There’s brilliance in these moves. As for the properties themselves, Lucas did his best to murder the integrity of the original trilogy. And if we’re being honest, the original trilogy contains one and a half good movies. The prequels were hyperactive garbage. There’s been some fun had in the comic books and video games, but Star Wars is at best tarnished goods. There can be no more harm brought to it by Disney. Lucas created this monster, and then he destroyed it. Maybe it will find new creative life and have a rebirth of sorts. The money will be there. We’ll all line up for 7, 8 and 9 just like we did for 1, 2 and 3 even though they were terrible. Disney for the win.

Gary Collinson: Despite people’s views on the prequels, there’s still huge potential in the universe Lucas has created. I’m not overly keen on the idea of a new trilogy – the Skywalker story is finished – but individual movies, set at various points in history, and with the right filmmakers in place…

Anghus Houvouras: It’s always about the talent. With the right story and director, it could be exceptional. Or, it could be average. I think after the prequels, there’s only room for improvement.

Luke Owen: Even if Episode VII was just below average it would be better than the prequel trilogy. The problem with those films was that Lucas lost artistic integrity to instead create a series of films made solely to make toys. While this isn’t always a bad thing (all of the cartoons that raised me were created for those reasons), you actually have to make some effort. The scripts were bad, the acting was horrendous (and that is Lucas’ fault) and the stories were boring. When going into Episode I, did you expect to see a movie about trade disputes?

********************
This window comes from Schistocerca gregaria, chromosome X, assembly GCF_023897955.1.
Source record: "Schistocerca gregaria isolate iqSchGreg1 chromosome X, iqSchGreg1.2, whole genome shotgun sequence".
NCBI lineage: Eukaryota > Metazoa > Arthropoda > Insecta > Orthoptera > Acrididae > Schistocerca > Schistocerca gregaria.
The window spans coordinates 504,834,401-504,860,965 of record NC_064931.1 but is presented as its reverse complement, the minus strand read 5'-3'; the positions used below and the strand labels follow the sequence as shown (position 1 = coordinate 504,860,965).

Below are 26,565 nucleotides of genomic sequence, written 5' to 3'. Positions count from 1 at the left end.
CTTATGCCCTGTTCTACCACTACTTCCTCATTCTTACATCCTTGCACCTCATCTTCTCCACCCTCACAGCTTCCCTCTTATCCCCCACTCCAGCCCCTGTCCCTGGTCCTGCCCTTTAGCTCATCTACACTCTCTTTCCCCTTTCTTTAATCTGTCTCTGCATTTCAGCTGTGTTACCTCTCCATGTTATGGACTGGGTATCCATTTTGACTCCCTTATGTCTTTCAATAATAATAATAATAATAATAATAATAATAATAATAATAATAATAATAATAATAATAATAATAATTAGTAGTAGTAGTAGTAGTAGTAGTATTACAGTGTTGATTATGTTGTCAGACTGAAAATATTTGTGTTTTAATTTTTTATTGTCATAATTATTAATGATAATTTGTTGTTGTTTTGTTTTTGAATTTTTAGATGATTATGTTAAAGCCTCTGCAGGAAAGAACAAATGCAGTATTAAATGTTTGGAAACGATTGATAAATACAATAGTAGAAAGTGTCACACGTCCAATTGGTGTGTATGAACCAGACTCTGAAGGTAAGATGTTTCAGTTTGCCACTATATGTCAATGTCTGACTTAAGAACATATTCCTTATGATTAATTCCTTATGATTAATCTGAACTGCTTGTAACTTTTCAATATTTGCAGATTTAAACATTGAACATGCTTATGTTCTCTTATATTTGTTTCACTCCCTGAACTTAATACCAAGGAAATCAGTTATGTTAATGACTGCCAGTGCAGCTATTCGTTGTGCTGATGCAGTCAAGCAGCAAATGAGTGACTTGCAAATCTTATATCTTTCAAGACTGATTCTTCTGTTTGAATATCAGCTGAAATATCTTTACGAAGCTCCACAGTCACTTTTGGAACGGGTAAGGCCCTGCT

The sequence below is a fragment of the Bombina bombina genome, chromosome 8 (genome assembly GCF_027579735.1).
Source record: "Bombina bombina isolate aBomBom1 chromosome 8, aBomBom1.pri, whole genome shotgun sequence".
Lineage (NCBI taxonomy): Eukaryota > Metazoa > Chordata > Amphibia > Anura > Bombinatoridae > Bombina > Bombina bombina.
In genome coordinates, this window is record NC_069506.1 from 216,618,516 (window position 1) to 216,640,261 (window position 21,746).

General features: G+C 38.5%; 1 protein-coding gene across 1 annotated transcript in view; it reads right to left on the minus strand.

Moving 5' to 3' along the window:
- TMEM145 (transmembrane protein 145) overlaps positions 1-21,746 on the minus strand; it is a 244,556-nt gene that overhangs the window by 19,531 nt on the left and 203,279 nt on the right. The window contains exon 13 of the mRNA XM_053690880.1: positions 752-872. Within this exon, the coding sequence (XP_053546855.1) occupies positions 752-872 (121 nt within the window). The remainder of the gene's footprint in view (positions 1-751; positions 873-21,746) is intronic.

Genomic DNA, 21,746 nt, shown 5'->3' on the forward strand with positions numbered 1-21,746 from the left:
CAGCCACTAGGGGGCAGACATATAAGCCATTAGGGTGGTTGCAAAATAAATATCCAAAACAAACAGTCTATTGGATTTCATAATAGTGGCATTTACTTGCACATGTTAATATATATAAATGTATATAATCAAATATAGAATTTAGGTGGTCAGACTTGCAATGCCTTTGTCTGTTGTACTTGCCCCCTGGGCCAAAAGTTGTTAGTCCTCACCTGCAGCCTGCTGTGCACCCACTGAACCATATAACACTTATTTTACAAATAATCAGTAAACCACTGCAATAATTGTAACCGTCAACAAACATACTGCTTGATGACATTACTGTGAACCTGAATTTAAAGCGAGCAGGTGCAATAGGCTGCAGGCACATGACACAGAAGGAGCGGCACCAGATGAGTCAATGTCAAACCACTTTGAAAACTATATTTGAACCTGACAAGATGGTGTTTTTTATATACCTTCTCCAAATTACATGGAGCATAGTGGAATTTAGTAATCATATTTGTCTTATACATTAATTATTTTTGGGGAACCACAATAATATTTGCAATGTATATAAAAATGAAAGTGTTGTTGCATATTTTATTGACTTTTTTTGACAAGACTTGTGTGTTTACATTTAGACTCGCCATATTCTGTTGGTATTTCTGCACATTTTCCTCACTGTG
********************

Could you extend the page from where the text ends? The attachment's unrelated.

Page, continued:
As for the Disney deal, this could be the best thing for the franchise. At first I was just taken aback by the thought of a Star Wars film without Lucas (it’s like doing Ghostbusters 3 without Bill Murray…) but the more I think about it the more it makes sense. The biggest problem with the franchise was the man himself so taking him out of the equation can only be a good thing.

It’s a lot like taking Joel Schumacher off Batman. He was a tumour that needed to be removed and it ended up being the best thing to happen to the world of Gotham. Removing Lucas from Star Wars could bring balance to the force…

So there we have it. Some say we don’t need another Star Wars movie, some are ridiculously excited about the prospect and believe there’s plenty more to be mined from the Jedi universe. Most seem to agree that Disney have proved themselves with their Marvel exploits, and that they are making very shrewd commercial investments. And of course, several of our writers couldn’t resist the inevitable Star Wars puns. Yes, I apologise, many were terrible enough to create disturbances in the force…

How did you react to the news of Disney’s takeover and the upcoming Episode VII? Leave your comments below.

You can read Luke Owen’s reasons to be optimistic about Disney’s involvement with Star Wars and Lucasfilm here